Archibald MacLeish may have had this in mind when he wrote that

A poem should be palpable and mute
as a globed fruit,
dumb
as old medallions to the thumb,
as silent as the sleeve-worn stone
of casement ledges where the moss has grown.
A poem should be wordless
as the flight of birds.
                                          (Ars poetica)

Shepherd puts it this way:

As Buddha said, “Your work is to discover your work and then, with all your heart, to give yourself to it.” Creativity itself is precisely about receiving the energies of the world, processing them, and releasing them. But the same could be said of presence: to be present is to be here, now, fully sensitized and awake to the world–assimilating it and giving over to what it calls from you without resistance or hesitation. The same can be said of the third leg of our metaphoric stool: freedom. The caged tiger cannot live in an open exchange of energies with the world; the tiger treading the bamboo grove is fully participant in it. In fact, the currents of energy that make yup your exchange with the world are what you feel as your life. You are most fully in reality, then, and most freely in reality, when your exchange of Energy with the world is most free: when the inner corridor is most uncluttered . . .
New Self, New World, (p.266)

These helpful formulations provide indicators of enlightenment, but they cannot be used to certify that one is enlightened. Presumably those not sufficiently mindless or wordless would not entirely qualify! Thus one seems always to slip into trying to get the idea of enlightenment just right. We continually get in our own way.

Like Jesus, Brother Lawrence wrote nothing on the subject of enlightenment. All that is known about him comes from an interview. He seems to have adopted a habit of acceptance that recalls Buddha’s final words to his disciples, “Learn to take satisfaction with what is given.” He said:

That our sanctification did not depend upon changing our works, but in doing that for God’s sake which we commonly do for our own. That it was lamentable to see how many people mistook the means for the end, addicting themselves to certain works, which they performed very imperfectly . . . (and) That it was a great delusion to think that the times of prayer ought to differ from other times; that we are as strictly obliged to adhere to God by action in the time of action as by prayer in the season of prayer. That his prayer was nothing else but a sense of the presence of God, his soul being at that time insensible to everything but divine love . . .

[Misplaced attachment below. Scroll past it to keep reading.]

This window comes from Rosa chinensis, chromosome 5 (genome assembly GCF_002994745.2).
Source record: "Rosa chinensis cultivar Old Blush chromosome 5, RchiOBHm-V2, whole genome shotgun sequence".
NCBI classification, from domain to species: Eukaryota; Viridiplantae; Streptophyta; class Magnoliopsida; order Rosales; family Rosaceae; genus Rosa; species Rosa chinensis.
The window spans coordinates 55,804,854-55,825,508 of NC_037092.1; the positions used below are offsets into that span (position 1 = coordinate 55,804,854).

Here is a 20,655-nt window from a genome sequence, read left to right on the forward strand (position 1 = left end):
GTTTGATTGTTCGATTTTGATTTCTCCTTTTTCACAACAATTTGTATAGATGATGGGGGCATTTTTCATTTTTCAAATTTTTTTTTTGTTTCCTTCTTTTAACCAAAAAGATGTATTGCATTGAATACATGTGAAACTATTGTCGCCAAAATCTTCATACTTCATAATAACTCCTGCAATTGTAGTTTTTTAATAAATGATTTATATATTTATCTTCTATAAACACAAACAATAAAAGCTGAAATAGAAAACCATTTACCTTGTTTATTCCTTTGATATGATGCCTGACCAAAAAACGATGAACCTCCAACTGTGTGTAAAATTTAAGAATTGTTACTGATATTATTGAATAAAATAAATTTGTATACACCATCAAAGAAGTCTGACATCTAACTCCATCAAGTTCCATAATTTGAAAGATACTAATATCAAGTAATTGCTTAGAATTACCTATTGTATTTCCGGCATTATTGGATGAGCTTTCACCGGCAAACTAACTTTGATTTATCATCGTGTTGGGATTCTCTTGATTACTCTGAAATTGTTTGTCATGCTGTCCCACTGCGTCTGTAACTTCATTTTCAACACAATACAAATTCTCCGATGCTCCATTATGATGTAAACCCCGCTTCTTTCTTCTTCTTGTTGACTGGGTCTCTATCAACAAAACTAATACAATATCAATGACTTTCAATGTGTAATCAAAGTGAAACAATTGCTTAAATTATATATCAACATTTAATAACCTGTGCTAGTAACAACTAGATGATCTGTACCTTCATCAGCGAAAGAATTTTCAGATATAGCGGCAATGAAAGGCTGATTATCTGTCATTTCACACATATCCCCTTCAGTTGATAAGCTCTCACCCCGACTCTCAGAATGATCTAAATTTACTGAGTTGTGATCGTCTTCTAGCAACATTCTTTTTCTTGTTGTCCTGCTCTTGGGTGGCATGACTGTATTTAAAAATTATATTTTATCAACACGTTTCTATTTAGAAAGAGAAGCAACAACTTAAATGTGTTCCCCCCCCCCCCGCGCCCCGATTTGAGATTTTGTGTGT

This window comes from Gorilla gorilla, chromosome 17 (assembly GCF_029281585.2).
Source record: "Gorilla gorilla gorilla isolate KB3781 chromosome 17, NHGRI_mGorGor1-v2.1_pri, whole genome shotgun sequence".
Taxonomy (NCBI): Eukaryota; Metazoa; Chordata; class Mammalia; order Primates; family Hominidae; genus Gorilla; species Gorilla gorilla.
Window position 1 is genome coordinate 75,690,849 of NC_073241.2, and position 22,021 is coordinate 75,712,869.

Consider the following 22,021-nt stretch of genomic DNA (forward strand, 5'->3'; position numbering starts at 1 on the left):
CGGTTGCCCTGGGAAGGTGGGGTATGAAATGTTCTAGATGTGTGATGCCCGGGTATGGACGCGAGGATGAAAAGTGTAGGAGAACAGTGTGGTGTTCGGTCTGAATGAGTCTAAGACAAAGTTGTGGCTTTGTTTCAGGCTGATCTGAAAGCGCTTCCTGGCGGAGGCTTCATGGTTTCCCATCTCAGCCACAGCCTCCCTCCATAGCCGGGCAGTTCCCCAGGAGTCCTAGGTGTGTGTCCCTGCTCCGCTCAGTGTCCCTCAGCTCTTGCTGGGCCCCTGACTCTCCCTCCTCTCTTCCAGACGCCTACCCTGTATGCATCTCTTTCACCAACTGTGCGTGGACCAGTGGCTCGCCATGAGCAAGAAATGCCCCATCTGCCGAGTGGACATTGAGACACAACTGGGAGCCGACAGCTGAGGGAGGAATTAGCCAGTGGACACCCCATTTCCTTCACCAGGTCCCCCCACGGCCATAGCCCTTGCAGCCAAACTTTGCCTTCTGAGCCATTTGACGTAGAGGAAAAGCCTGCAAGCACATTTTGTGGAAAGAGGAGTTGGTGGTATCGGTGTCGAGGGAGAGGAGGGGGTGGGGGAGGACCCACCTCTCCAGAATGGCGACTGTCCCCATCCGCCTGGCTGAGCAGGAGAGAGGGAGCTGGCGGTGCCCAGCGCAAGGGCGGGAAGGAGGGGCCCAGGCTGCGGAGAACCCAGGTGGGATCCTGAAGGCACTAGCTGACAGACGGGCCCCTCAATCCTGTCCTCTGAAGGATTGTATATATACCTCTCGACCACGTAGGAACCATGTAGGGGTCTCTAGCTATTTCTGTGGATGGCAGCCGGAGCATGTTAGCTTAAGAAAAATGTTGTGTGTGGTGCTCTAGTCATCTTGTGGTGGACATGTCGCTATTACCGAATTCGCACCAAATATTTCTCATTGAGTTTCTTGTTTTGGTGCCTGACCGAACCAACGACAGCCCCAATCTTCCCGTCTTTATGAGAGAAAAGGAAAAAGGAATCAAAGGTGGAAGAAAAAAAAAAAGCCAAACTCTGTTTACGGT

While allowing for both the ways of action (like Karma Yoga) and meditation (like Dhyana Yoga), Brother Lawrence speaks of his own acceptance of how things are as a “holy inactivity.” As Eliezer Sobel comments, referring to Zen master Bernie Glassman, escaping from the “addiction to being me” is unlikely for any of us–even if we are “spiritual superstars.”

Spiritual realization is more like a rock that you sit on than a path you walk on. “You find your seat,” the Buddhists say, and you sit in that center of Presence and Being, gazing at Reality as it is, including the unfolding of your own and everyone’s ongoing participation, contributions, and dramas of daily life. (Why I am not enlightened)

Of what use are guides if the wake-up call from the universe is not an idea but a personally discovered divine path? It would seem that all that is needed is to become more spiritual–but who is this self independently finding his way through the universe? A relational being. A limited being. A being rooted in the forest of its animal and social nature. A being of the “isthmus of a middling state,” as Pope called it, whose very uniqueness is created by interdependent relationships.

Whatever guidance is available must be used.

So you now have a list of references and a suggestion that you can best learn a spiritual practice when rooted in a beloved community and its tradition. But
enlightenment is not guaranteed. Rooted as he was in his religious community, Nicodemus could not understand what it meant to be “born again.” The disciples of Jesus were equally clueless both at understanding and even at recognizing Christ after his resurrection. If spiritual enlightenment were as commonplace and accessible to us as religious guides tell us, it should be possible to tell how things are in a way that is concise, non-narrative, and not overly abstract or doctrinal. So I’ll try one last time.